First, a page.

Saturday, 16 June 2012
Will the real Paul Donovan please stand up?
It all began with a letter last August from the organisers of the Sandford St Martin Awards, asking would I chair the judges for the broadcast section for 2012?
The annual awards run by the Sandford St Martin Trust are for excellence in religious broadcasting. The awards ceremony was to be at Lambeth Palace.
My initial reaction was, “have you got the right Paul Donovan?”
I have known for many years that there are two of us. Our paths have wandered near and far without ever actually crossing. I’ve received his cheques, he’s received mine.
He specialises in media, having worked for the Daily Mail and Sunday Times where he still writes a column.
I have written quite a lot of material on media for the Guardian, Independent, the Press Gazette, British Journalism Review and the Church press. I’ve worked for the unions and Tribune.
The Sandford St Martin awards organiser asked if I could send over a biography which I did. The response came, “you are definitely the Paul Donovan we’re after.”
That was a relief.
The doubts though did linger a little, not least when at the meal after the day of judgement, a fellow judge asked when the next edition of the radio companion was coming out – I stared blankly before coming up with the standard: “I think you’ve got the wrong Paul Donovan.”
These comments have become commonplace over the years.
“My mother loved your book on the Today programme,” said one journalist. I read your column in the Sunday Times. These were all give always relating to mistaken identity.
Over the years, it has never really bothered me, the other Paul has had a very successful career writing for the Daily Mail, Sunday Times and many others. It wasn’t like being called Boris Johnson, Kelvin McKenzie or Richard Littlejohn, which would have caused a real problem.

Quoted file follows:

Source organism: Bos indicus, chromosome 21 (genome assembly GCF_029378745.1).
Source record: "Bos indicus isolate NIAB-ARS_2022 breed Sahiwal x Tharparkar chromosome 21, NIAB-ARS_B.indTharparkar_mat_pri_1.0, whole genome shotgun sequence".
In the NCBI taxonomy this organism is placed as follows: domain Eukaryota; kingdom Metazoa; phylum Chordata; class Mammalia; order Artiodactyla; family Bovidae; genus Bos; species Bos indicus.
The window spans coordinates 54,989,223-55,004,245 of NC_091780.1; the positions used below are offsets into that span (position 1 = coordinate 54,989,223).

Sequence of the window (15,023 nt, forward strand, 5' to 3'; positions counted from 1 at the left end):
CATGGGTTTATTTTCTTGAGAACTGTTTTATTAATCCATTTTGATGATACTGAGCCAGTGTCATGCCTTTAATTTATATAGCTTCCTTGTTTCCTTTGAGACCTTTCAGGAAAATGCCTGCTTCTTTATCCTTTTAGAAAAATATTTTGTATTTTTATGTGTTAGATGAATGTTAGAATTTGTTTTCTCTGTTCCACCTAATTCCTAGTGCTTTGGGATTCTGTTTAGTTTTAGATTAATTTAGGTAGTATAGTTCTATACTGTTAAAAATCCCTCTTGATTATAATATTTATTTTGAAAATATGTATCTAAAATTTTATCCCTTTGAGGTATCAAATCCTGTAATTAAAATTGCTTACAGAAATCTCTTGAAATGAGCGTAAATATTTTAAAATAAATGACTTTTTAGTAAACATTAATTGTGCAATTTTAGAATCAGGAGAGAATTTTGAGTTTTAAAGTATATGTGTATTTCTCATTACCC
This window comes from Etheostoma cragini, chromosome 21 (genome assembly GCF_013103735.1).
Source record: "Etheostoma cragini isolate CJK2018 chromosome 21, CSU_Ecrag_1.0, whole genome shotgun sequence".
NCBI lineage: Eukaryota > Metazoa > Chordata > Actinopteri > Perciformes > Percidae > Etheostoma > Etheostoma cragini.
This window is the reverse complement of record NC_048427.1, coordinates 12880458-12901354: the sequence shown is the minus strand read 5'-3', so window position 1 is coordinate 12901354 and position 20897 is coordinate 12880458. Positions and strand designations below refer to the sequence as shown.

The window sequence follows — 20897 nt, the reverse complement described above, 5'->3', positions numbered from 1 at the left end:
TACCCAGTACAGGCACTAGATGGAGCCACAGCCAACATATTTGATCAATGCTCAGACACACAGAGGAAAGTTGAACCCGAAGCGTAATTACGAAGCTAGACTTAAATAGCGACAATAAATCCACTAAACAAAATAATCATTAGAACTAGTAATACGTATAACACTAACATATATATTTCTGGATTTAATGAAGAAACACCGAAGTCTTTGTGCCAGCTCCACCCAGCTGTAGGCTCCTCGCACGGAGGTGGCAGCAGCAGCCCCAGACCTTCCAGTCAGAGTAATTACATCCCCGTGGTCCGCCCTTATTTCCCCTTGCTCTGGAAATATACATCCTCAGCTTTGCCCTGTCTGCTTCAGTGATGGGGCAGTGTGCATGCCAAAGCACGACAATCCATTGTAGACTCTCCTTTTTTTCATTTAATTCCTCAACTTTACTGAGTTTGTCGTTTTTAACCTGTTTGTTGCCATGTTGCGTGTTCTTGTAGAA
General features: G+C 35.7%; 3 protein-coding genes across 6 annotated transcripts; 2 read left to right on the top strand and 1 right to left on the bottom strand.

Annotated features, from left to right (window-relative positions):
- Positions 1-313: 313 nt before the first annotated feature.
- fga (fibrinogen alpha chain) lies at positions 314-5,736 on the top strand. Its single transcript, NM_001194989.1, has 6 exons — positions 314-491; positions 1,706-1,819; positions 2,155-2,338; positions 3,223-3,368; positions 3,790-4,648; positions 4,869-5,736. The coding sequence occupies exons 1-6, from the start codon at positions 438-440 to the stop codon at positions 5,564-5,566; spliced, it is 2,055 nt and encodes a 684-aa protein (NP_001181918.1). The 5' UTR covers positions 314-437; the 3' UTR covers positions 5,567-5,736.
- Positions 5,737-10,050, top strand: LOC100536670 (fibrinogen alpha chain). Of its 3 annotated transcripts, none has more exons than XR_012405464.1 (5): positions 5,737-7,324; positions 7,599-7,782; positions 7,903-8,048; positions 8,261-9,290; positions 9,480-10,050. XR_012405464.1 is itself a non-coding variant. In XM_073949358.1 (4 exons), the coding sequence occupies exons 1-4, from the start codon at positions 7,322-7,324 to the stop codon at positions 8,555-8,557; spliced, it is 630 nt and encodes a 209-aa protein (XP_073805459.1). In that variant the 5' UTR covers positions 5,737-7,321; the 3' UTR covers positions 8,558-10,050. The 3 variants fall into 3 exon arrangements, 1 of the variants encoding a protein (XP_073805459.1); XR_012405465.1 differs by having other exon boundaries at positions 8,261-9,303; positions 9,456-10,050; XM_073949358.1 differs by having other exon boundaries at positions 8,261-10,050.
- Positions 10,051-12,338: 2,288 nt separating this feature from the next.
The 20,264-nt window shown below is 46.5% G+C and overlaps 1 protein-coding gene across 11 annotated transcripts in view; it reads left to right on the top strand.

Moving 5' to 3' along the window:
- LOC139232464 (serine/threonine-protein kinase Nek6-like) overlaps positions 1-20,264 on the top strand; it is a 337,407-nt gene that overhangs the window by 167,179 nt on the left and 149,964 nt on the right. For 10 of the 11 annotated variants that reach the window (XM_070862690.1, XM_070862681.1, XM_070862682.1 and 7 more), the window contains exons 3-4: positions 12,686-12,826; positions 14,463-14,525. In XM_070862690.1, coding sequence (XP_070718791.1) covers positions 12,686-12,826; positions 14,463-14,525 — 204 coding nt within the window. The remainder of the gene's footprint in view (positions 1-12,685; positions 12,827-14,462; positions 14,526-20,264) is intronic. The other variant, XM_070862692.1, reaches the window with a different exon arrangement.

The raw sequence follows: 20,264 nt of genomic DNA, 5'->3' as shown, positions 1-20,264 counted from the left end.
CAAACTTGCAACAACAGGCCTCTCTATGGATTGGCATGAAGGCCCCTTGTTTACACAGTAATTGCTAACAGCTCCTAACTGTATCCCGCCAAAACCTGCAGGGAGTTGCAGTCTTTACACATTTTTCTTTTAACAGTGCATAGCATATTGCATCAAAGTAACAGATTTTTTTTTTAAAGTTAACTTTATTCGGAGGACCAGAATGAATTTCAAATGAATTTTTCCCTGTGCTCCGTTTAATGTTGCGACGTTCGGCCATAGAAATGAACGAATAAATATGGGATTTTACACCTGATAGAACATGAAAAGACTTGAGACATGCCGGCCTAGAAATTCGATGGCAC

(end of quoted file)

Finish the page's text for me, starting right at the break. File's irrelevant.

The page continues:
The work of the other Paul offered a chance most the time to bask in reflective glory.
Dopplegangers among journalists though are not that uncommon. There are the Duncan Campbells, one works for the Guardian and is married to Julie Christie. The other used to work for the New Statesman and was noted for his investigative work on the espionage world. There was room for overlap in that doppleganging partnership as well, given that the Guardian’s Duncan worked in a not dissimilar area as crime correspondent for the paper for many years. The two did both turn up to interview the same person on one occasion.
Writer and former publicity man for Sinn Fein Danny Morrison is another with a doppelganger. He recalls receiving a £400 cheque from the BBC. “I telephoned the payments department in London to explain that a mistake had been made but the first thing the woman at the other end asked was, “Is it not enough?” said Mr Morrison. “I explained to her that it was more than enough and that while I was certainly me I was not the Danny Morrison and former New Zealand cricketer who was being paid for commenting on the England tour of the antipodes. But what a surprise the other Danny Morrison was having that morning when he opened his mail and received a BBC cheque for £40 for taking part in a documentary about drug pushers and informers! “
There are certainly more dopplegangers around than you realise. Anyway to return to the Sandford St Martin awards. All went well, the awards presented, speech delivered etc.
Then relaxing afterwards, who should arrive but the other Paul Donovan. After all these years. We swapped stories of cheques and mistaken identity. He was assailed by nuns on one occasion, who thought he was the Paul Donovan who writes for the Catholic press.
On another occasion he had been asked about something he wrote attacking the Murdoch press for whom he writes.
All in all though it was great to at last meet the other Paul. A thoroughly decent person, who has been in journalism for many years and carved out an excellent career.
The one lingering thought that remains though from that night was why did the Sandford St Martin people invite two Paul Donovans? I know you can never get too many and I'm sure they got the right one.